Monday, October 20, 2008

Mom's Yom Kippur Epiphany

Through therapy but mostly life experience, I had long given up on changing my family, but especially my parents; parents and children tend to get locked in patterns that rarely evolve. My mother and father have known about my attempts to become pregnant, and the subject was stuffed away in the Denial Box. I figured that when the baby was a fact on the ground, they would accept their role as grandparents, or not.

Perhaps it is the season of introspection and forgiveness, or perhaps it was the ultimatum that I gave my mother; mainly, I told her (and I meant it) recently that I was a 40 year old grown up who did not have to ask her for permission to get pregnant, and that if she chose to sit in the corner and stew, it was her loss, not mine. But right before Yom Kippur, my mother and I experienced a break-through in our relationship, and specifically as regards the potential that I will become a mother myself before I become a wife.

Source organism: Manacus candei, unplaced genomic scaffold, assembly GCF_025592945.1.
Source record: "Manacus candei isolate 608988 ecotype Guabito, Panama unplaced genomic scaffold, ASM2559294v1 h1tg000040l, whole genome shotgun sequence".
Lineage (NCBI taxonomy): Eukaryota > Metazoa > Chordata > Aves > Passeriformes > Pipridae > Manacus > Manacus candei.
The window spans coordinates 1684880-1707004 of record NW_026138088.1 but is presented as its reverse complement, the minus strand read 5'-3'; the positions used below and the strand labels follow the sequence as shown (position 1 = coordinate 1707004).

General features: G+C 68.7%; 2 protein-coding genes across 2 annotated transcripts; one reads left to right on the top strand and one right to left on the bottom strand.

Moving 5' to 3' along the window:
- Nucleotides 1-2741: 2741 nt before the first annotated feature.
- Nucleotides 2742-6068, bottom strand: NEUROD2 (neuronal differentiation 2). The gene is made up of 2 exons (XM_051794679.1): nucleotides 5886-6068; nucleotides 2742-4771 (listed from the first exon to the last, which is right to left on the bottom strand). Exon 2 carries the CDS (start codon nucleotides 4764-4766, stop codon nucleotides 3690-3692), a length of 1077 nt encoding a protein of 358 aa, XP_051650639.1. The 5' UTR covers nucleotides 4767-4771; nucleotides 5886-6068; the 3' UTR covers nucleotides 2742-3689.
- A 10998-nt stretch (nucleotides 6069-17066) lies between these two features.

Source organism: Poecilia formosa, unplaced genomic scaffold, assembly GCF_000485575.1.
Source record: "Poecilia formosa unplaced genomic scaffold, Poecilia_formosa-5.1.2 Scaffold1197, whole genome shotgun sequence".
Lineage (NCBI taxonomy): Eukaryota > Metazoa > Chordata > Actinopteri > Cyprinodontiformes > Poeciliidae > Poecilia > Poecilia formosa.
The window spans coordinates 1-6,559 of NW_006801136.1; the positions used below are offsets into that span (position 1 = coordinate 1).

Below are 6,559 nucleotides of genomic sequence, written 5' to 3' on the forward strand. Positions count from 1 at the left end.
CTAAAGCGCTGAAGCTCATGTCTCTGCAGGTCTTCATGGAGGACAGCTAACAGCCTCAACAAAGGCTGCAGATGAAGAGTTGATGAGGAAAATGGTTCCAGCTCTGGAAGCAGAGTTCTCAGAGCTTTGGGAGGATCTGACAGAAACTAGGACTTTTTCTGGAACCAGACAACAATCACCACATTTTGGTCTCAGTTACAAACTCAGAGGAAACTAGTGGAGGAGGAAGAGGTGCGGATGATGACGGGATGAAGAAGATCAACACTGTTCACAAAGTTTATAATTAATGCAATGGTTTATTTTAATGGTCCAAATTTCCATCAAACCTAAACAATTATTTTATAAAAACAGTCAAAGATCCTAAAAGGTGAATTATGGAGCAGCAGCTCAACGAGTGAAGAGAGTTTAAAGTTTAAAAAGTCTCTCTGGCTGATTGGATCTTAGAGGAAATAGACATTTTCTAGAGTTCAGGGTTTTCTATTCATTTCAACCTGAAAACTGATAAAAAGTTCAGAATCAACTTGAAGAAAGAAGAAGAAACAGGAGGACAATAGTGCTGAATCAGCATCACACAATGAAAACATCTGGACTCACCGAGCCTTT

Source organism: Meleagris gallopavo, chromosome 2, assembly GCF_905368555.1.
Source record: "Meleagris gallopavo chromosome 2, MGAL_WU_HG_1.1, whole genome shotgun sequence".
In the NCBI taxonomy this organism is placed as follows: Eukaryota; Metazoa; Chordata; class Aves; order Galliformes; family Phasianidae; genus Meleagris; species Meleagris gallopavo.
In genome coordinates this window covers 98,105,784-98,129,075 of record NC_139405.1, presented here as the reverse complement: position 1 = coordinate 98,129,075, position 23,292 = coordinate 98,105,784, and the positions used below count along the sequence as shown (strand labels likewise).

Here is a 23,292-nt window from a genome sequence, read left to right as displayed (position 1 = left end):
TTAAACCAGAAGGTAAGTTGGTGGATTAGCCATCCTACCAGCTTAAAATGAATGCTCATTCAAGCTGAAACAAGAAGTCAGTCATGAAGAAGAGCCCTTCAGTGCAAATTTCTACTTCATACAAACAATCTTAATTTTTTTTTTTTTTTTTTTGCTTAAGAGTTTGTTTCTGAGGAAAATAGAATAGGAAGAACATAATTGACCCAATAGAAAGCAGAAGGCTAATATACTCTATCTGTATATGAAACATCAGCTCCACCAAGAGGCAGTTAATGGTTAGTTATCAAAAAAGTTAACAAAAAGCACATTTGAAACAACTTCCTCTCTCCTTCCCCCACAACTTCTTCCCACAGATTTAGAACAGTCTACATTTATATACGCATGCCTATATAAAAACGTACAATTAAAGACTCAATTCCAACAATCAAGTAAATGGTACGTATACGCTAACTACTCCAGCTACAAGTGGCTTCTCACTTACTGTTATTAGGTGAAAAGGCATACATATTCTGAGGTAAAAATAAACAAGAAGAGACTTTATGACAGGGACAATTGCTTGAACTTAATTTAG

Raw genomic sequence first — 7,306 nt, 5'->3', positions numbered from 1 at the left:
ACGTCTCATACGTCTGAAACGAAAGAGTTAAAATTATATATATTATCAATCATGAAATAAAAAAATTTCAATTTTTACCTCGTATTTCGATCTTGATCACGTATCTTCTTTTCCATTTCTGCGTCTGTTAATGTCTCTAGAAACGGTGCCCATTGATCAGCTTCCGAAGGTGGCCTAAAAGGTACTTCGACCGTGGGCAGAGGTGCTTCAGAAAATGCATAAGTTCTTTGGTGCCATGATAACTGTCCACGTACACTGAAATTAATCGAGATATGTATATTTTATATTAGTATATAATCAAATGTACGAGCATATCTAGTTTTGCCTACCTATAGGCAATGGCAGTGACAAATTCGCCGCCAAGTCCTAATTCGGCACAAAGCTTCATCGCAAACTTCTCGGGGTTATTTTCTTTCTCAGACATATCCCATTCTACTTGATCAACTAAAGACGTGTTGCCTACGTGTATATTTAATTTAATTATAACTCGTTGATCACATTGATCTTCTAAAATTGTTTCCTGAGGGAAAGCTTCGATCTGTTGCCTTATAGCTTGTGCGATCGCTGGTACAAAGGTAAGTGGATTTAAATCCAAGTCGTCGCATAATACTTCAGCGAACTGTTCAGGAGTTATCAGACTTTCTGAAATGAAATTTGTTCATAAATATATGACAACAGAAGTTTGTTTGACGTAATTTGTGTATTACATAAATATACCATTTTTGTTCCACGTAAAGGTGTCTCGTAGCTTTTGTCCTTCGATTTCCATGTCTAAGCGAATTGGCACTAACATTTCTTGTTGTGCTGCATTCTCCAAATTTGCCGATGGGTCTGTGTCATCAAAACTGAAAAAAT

We talked, she cried and apologized for her actions and words not reflecting her intentions. I told her that I was angry at G-d, the Universe and Everything for the loss of this last pregnancy, and that I felt that I could not sit and pray when "G-d and I have nothing to talk about." Mom may have been thinking that my lack of traditional participation in Yom Kippur prayers would send me straight to Hell, but what she said was, "I guess that is between you and G-d." ( I did fast for the occasion of the Day of Attonement.)

As much as I can feel the support of my parents from 6,000 miles away, it is a far better and more secure place than I have ever been.

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